Why 50FPS in the Screenshot?
Let’s return to that image again.
Hardware plays a role. Even though the graphics card and system can support 60fps and higher, I was connected to a monitor using HDMI that only supported a 50Hz refresh rate. This meant that SVP was limited to a maximum of 50fps. Testing with DisplayPort allowed SVP to operate at a full 60fps with the monitor’s refresh rate of 60Hz.
This was a limitation with my HDMI connection and monitor, not with SVP. The older HDMI link I used only supported 50Hz. DisplayPort supported 60Hz.
“Out of curiosity, is there a noticeable difference between 50fps and 60fps?”
If viewed by itself, then 50fps looks smooth and you think “This is great!” But if viewed in a side-by-side comparison with 60fps, then the 60fps motion video is smoother. The 50fps has slight stutter compared to 60fps. SVP might help at 50fps, but 60fps is more fluid. The difference between 50fps and 60fps is slight, but it is present. Go for the monitor with the highest refresh rate your budget will allow. Even 60Hz appears to stutter and jitter compared to 100Hz or higher (from other tests I have seen).
The SVP Control Panel provides a slider that lets you adjust the amount of “smoothness” that you want. Higher-quality video rendering requires a better CPU. If your CPU is not powerful enough, then set the slider to Higher performance.
How Fast Should the CPU Be?
You need a fast CPU for SVP if you want good image quality. Using higher performance settings results in less smoothness, and that defeats the purpose of using SVP. An AMD APU does fine with the quality slightly to the right of the center. Any higher, and video skips while audio goes out of sync.
An Intel i7 tends to perform better than an APU. It can handle a higher quality for longer without skipping frames or allowing the audio to go out of sync. However, an i7 had problems at full quality settings. The slider had to be set lower in order for the video to be watchable.
Fast forwarding or jumping to other parts of a video always caused a slight lag. There was about a 3-5 second wait before the video would begin playing even though the audio was heard. Not exactly certain if this was caused by my hardware or SVP, but video jumping was instantaneous without SVP enabled.
The biggest problem I faced (apart from installation) was the out-of-sync audio. The quality slider had a big effect on this. When set to high quality, audio quickly went out of sync.
In fact, I found that audio eventually goes out of sync if jumping to certain parts of the video. The difference is time. At full quality, audio went out of sync in under a minute. At highest performance, audio went out of sync after about three to five minutes.
When watching a video straight through from beginning to end without jumping to other parts, then audio tended to remain in sync for most of the video. The closer the slider was set to Higher quality the sooner the audio went out of sync.
Does Video Resolution Matter?
SVP will smooth out any video regardless of its resolution. Motion in 480p, 720p, 1080p, 1440p, and 4K videos all improved with SVP. 4K videos at 60fps (DisplayPort and SVP) looked stunning. However, the increased load of playing a 4K video in addition to the extra processing required by SVP did result in out of sync audio and some video stuttering. 2K video and below had no problems beyond those already mentioned.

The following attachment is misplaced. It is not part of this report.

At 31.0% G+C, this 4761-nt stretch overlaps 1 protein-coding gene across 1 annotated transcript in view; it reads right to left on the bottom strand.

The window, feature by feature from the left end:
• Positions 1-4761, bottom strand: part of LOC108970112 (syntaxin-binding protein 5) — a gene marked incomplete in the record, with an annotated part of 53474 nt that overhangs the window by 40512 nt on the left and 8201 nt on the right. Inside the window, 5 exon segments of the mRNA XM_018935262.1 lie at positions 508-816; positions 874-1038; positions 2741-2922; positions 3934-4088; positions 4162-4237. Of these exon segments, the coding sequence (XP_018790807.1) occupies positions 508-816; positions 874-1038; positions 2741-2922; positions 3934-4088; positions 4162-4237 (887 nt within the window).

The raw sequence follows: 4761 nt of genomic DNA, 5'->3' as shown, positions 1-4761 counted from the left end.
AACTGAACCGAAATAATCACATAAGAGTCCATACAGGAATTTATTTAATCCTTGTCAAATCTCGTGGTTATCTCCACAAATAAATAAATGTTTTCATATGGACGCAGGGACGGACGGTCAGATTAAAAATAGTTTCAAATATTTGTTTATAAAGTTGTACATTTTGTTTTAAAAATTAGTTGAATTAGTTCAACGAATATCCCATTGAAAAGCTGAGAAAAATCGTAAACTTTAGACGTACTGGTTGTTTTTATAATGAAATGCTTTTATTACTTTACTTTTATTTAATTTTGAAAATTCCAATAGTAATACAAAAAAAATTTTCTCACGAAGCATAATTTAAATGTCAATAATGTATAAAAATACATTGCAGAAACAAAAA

This was a fun project to experiment with. True to the claims, SVP smooths out the motion in videos, but the installation and out-of-sync audio issues are deal breakers for me. No matter how smooth the video might be, if the audio is out of sync, what good is it?
After watching video with and without SVP, I came to this conclusion: If SVP (or something similar) was built into the Linux video system as a background process enabled by default as part of the Linux installation and active upon login AND it worked out of the box with every video player so it would smooth out all video by default without any extra effort from the user, then it would be worth using. However, I thought that the reward was too small compared to the limitations and effort required to make it work. SVP is not user-friendly at the moment, at least for non-technical end users.
Of course, I only used the free version in Linux. I found the free version for Windows even more limited and more of a hassle to install. When testing between the two, free SVP for Linux offered better results and compatibility.
I also encountered problems with different systems. On a Linux Mint 18.2 system, SVP worked fine. On a Linux Mint 18.1 system, VLC would not work with SVP despite installing using the same steps.
But after all of the work involved setting up SVP, the question remained: Is this worth the time and hassle just to watch a few smooth scenes? Many films mostly contain talking, so SVP offers little improvement. I found the effort too much trouble to savor the reward. SVP shows promise, but it is too tech-difficult at the moment. Average users will become frustrated at the installation and usage.
If you enjoy experimenting with new software ideas, then this project will help you learn about the inner workings of the Linux video system should you choose to investigate the details.